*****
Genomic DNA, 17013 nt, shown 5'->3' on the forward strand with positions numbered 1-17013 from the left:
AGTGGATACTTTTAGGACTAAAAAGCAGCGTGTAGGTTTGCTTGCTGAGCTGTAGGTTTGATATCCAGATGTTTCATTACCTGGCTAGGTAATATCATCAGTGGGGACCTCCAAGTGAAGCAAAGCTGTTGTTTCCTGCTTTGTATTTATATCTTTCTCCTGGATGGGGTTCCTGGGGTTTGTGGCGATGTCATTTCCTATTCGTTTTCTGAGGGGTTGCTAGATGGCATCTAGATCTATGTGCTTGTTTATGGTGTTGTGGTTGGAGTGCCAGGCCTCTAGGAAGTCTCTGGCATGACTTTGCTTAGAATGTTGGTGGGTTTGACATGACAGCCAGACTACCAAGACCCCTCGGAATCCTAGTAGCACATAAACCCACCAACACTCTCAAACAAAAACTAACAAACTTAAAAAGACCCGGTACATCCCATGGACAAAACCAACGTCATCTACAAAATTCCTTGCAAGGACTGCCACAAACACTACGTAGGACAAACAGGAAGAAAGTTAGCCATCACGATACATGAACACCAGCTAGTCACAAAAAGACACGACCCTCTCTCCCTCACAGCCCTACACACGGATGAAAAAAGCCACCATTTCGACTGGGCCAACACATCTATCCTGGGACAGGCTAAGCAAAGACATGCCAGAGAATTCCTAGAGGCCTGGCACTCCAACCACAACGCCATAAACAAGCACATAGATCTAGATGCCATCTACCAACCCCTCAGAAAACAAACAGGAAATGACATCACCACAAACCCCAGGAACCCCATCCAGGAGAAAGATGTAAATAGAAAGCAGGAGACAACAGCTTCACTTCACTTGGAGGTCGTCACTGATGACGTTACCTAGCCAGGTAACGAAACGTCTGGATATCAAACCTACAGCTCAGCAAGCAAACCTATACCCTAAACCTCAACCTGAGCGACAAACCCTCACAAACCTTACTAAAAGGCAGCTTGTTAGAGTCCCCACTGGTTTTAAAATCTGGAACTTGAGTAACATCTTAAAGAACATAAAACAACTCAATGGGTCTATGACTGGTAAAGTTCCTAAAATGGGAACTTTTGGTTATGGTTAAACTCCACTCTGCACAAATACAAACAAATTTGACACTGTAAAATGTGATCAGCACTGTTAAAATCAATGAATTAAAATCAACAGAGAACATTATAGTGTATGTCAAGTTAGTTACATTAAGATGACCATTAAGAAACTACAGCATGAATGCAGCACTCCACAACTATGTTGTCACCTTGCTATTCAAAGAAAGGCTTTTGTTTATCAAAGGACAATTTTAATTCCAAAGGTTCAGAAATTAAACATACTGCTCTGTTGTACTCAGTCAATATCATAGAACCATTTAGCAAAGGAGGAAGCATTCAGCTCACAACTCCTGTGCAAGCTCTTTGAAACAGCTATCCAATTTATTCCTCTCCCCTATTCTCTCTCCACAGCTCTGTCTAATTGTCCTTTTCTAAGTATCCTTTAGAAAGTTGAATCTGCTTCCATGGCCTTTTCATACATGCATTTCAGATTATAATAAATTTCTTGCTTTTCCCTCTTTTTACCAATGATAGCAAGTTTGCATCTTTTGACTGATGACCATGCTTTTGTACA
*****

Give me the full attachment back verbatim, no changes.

Genomic DNA, 17013 nt, shown 5'->3' on the forward strand with positions numbered 1-17013 from the left:
AGTGGATACTTTTAGGACTAAAAAGCAGCGTGTAGGTTTGCTTGCTGAGCTGTAGGTTTGATATCCAGATGTTTCATTACCTGGCTAGGTAATATCATCAGTGGGGACCTCCAAGTGAAGCAAAGCTGTTGTTTCCTGCTTTGTATTTATATCTTTCTCCTGGATGGGGTTCCTGGGGTTTGTGGCGATGTCATTTCCTATTCGTTTTCTGAGGGGTTGCTAGATGGCATCTAGATCTATGTGCTTGTTTATGGTGTTGTGGTTGGAGTGCCAGGCCTCTAGGAAGTCTCTGGCATGACTTTGCTTAGAATGTTGGTGGGTTTGACATGACAGCCAGACTACCAAGACCCCTCGGAATCCTAGTAGCACATAAACCCACCAACACTCTCAAACAAAAACTAACAAACTTAAAAAGACCCGGTACATCCCATGGACAAAACCAACGTCATCTACAAAATTCCTTGCAAGGACTGCCACAAACACTACGTAGGACAAACAGGAAGAAAGTTAGCCATCACGATACATGAACACCAGCTAGTCACAAAAAGACACGACCCTCTCTCCCTCACAGCCCTACACACGGATGAAAAAAGCCACCATTTCGACTGGGCCAACACATCTATCCTGGGACAGGCTAAGCAAAGACATGCCAGAGAATTCCTAGAGGCCTGGCACTCCAACCACAACGCCATAAACAAGCACATAGATCTAGATGCCATCTACCAACCCCTCAGAAAACAAACAGGAAATGACATCACCACAAACCCCAGGAACCCCATCCAGGAGAAAGATGTAAATAGAAAGCAGGAGACAACAGCTTCACTTCACTTGGAGGTCGTCACTGATGACGTTACCTAGCCAGGTAACGAAACGTCTGGATATCAAACCTACAGCTCAGCAAGCAAACCTATACCCTAAACCTCAACCTGAGCGACAAACCCTCACAAACCTTACTAAAAGGCAGCTTGTTAGAGTCCCCACTGGTTTTAAAATCTGGAACTTGAGTAACATCTTAAAGAACATAAAACAACTCAATGGGTCTATGACTGGTAAAGTTCCTAAAATGGGAACTTTTGGTTATGGTTAAACTCCACTCTGCACAAATACAAACAAATTTGACACTGTAAAATGTGATCAGCACTGTTAAAATCAATGAATTAAAATCAACAGAGAACATTATAGTGTATGTCAAGTTAGTTACATTAAGATGACCATTAAGAAACTACAGCATGAATGCAGCACTCCACAACTATGTTGTCACCTTGCTATTCAAAGAAAGGCTTTTGTTTATCAAAGGACAATTTTAATTCCAAAGGTTCAGAAATTAAACATACTGCTCTGTTGTACTCAGTCAATATCATAGAACCATTTAGCAAAGGAGGAAGCATTCAGCTCACAACTCCTGTGCAAGCTCTTTGAAACAGCTATCCAATTTATTCCTCTCCCCTATTCTCTCTCCACAGCTCTGTCTAATTGTCCTTTTCTAAGTATCCTTTAGAAAGTTGAATCTGCTTCCATGGCCTTTTCATACATGCATTTCAGATTATAATAAATTTCTTGCTTTTCCCTCTTTTTACCAATGATAGCAAGTTTGCATCTTTTGACTGATGACCATGCTTTTGTACA